Samsung Galaxy Buds 2 Pro Review: Iron Fist in a Velvet Glove

At Rs 17,999, the Samsung Galaxy Buds 2 Pro seem exorbitantly priced if you can’t pair them with a Samsung flagship. But if you squint harder, you’ll see the bigger picture.


A year ago, Samsung launched the second generation of its original TWS buds. It was the first generational leap in two years. During this period, they tweaked the original design and introduced perhaps the most unconventional pair of TWS buds to date, the Galaxy Buds Live.

Samsung Galaxy Buds 2 Pro
















What Is Good?

  • Lightweight & comfortable
  • Amazing texture
  • Powerful ANC
  • Balanced sound

What Is Bad?

  • Case loses texture over time
  • Battery life could’ve been better
  • Limited codec options for non-Samsung devices
  • Pricey

The Galaxy Buds 2 was a fun little package – it offered a laid-back listening experience, both sonically and comfort-wise. But injecting steroids into it gives us the new Galaxy Buds 2 Pro. Of course, Samsung is trying to justify the price hike with a grippier, satin-like texture, 24-bit HiFi audio and some other quirky features that make for great bar trivia. But, with the Buds 2 now selling for as cheap as Rs 6,999, does it make sense to pony up twice the money to be a Pro? And how does it stand in the competition? Find out in our review.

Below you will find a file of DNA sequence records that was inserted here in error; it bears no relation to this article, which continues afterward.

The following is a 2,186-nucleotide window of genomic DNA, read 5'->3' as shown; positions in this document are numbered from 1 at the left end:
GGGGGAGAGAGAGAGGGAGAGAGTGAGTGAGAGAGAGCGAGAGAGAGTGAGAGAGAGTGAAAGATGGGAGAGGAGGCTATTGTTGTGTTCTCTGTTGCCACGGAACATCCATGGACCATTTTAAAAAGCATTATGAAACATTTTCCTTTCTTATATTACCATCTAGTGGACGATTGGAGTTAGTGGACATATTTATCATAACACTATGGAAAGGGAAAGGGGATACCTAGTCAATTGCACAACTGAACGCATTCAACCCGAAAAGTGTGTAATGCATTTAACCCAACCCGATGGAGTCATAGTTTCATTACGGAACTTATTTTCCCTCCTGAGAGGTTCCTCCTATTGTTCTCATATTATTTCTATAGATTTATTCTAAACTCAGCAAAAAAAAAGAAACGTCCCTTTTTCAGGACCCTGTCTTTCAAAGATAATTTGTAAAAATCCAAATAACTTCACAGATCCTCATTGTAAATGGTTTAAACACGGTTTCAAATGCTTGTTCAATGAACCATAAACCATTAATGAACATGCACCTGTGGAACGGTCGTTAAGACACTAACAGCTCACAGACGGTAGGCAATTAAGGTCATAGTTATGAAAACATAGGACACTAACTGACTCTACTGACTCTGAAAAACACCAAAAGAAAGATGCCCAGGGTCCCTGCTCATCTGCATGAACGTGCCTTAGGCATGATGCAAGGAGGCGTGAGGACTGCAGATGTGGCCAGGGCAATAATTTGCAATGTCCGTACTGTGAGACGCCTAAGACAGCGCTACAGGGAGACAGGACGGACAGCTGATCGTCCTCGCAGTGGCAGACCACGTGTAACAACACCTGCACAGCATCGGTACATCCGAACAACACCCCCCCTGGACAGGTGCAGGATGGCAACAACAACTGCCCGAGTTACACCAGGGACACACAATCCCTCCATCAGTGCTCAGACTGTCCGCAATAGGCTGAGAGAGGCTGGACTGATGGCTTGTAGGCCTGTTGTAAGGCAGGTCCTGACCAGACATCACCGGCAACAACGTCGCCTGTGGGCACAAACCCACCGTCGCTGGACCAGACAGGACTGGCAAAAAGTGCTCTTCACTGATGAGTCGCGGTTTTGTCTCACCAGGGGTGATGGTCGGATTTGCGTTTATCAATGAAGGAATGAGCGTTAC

Samsung Galaxy Buds 2 Pro Review: Design & build

The grippy-yet-velvety texture of the Galaxy Buds 2 Pro is fantastic. These are one the most lightweight buds on the market, and the rounded contouring really helps in long-term comfort. Even without aids like winged ear tips, they fit snugly in our ears even when performing workouts. A quick tip – inserting the buds the right way up and twisting them once they are inside the ear canal will offer you a far more secure grip.

The case has rounded edges, and its weight is also unsubstantial. Nevertheless, you can easily carry it around in your pocket without it poking out awkwardly. The soft-touch texture is found here too, but because the case is exposed to the harsh realities of the world, the coating has started to come out after a month’s use.

In the first week of use, we were impressed by how resistant it was to scratches and lint, but now it is somewhat discoloured and has a few chinks that keep collecting stuff from our pockets. However, the coating on the buds is still intact, and there is no visible collection of gunk and wax on the buds from our ears.